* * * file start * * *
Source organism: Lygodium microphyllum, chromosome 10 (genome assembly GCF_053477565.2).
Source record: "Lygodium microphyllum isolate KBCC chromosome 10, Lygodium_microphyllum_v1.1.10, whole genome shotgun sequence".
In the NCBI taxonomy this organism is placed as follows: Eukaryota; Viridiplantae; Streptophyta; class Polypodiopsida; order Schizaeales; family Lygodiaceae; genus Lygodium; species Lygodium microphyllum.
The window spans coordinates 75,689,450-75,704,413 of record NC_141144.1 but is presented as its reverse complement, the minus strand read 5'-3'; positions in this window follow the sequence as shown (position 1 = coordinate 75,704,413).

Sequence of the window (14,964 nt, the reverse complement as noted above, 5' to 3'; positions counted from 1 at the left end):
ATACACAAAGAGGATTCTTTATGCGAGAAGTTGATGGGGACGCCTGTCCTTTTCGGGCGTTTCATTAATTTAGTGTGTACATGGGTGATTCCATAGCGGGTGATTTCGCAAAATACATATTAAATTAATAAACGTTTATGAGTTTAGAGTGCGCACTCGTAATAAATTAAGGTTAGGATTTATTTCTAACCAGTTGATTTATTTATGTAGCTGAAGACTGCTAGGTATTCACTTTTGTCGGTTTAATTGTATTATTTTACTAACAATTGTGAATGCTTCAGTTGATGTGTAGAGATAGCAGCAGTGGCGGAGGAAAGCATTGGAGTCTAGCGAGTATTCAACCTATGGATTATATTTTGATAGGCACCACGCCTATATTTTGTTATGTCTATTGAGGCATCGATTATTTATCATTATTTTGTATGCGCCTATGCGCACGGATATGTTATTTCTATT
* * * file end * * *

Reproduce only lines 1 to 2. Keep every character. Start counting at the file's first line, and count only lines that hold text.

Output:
Source organism: Lygodium microphyllum, chromosome 10 (genome assembly GCF_053477565.2).
Source record: "Lygodium microphyllum isolate KBCC chromosome 10, Lygodium_microphyllum_v1.1.10, whole genome shotgun sequence".